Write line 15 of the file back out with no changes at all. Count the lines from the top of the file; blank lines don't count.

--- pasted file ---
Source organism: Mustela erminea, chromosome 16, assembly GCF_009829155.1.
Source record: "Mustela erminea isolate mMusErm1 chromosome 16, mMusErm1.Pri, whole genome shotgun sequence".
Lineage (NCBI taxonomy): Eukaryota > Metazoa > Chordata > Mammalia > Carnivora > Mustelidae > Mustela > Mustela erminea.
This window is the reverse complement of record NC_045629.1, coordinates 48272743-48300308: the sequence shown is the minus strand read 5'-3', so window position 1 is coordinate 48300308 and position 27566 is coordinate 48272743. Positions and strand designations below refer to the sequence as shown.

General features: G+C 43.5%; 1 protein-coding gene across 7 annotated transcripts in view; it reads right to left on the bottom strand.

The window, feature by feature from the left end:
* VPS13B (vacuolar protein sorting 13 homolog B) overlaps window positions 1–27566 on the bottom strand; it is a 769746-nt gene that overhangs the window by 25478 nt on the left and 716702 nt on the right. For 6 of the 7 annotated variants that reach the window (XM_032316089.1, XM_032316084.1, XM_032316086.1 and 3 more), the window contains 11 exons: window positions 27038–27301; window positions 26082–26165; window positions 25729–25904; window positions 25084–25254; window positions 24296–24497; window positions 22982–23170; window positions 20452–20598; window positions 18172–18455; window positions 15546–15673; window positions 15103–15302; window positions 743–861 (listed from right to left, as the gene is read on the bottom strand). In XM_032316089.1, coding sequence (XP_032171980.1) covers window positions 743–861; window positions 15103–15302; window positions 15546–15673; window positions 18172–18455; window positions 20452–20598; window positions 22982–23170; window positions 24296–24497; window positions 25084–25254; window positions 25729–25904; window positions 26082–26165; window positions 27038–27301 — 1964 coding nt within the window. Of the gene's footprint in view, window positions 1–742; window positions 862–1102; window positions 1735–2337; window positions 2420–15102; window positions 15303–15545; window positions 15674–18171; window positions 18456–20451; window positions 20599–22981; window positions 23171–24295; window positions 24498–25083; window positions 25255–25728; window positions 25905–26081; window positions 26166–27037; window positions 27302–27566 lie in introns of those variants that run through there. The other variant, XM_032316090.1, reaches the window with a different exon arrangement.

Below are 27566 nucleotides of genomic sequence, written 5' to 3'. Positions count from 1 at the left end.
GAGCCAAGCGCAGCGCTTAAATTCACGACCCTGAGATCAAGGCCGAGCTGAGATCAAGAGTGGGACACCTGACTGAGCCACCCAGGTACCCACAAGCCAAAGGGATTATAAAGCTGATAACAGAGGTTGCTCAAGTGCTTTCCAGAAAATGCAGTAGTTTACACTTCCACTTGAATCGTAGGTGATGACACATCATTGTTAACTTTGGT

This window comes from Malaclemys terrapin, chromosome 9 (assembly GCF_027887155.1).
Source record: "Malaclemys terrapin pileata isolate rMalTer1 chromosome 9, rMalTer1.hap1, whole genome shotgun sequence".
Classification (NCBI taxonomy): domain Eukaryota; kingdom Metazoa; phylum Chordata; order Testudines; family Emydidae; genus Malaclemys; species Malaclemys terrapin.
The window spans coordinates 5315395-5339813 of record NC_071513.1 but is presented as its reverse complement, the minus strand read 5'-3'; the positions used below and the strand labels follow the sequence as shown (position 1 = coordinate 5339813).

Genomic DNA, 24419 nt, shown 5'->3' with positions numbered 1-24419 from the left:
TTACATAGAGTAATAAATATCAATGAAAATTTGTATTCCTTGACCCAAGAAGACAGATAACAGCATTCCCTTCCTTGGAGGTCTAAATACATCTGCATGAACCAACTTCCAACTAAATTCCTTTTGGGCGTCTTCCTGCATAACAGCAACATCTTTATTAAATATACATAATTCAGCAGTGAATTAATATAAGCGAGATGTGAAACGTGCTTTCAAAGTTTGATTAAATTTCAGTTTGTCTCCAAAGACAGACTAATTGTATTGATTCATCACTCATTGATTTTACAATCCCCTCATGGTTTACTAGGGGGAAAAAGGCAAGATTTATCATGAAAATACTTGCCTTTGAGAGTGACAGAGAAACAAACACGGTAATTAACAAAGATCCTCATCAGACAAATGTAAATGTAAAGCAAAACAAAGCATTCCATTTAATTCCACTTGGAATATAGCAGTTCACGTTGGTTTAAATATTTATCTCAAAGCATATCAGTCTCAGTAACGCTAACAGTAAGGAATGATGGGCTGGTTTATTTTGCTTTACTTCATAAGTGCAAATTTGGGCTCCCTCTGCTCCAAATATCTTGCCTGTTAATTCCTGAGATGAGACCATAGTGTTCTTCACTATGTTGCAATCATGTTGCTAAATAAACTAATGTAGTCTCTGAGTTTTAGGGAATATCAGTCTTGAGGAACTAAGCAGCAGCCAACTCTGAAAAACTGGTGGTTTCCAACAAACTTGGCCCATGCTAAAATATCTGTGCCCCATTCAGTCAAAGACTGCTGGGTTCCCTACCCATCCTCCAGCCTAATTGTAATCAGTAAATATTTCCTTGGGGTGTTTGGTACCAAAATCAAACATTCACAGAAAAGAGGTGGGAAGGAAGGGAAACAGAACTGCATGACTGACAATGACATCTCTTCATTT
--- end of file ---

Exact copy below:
TTACATAGAGTAATAAATATCAATGAAAATTTGTATTCCTTGACCCAAGAAGACAGATAACAGCATTCCCTTCCTTGGAGGTCTAAATACATCTGCATGAACCAACTTCCAACTAAATTCCTTTTGGGCGTCTTCCTGCATAACAGCAACATCTTTATTAAATATACATAATTCAGCAGTGAATTAATATAAGCGAGATGTGAAACGTGCTTTCAAAGTTTGATTAAATTTCAGTTTGTCTCCAAAGACAGACTAATTGTATTGATTCATCACTCATTGATTTTACAATCCCCTCATGGTTTACTAGGGGGAAAAAGGCAAGATTTATCATGAAAATACTTGCCTTTGAGAGTGACAGAGAAACAAACACGGTAATTAACAAAGATCCTCATCAGACAAATGTAAATGTAAAGCAAAACAAAGCATTCCATTTAATTCCACTTGGAATATAGCAGTTCACGTTGGTTTAAATATTTATCTCAAAGCATATCAGTCTCAGTAACGCTAACAGTAAGGAATGATGGGCTGGTTTATTTTGCTTTACTTCATAAGTGCAAATTTGGGCTCCCTCTGCTCCAAATATCTTGCCTGTTAATTCCTGAGATGAGACCATAGTGTTCTTCACTATGTTGCAATCATGTTGCTAAATAAACTAATGTAGTCTCTGAGTTTTAGGGAATATCAGTCTTGAGGAACTAAGCAGCAGCCAACTCTGAAAAACTGGTGGTTTCCAACAAACTTGGCCCATGCTAAAATATCTGTGCCCCATTCAGTCAAAGACTGCTGGGTTCCCTACCCATCCTCCAGCCTAATTGTAATCAGTAAATATTTCCTTGGGGTGTTTGGTACCAAAATCAAACATTCACAGAAAAGAGGTGGGAAGGAAGGGAAACAGAACTGCATGACTGACAATGACATCTCTTCATTT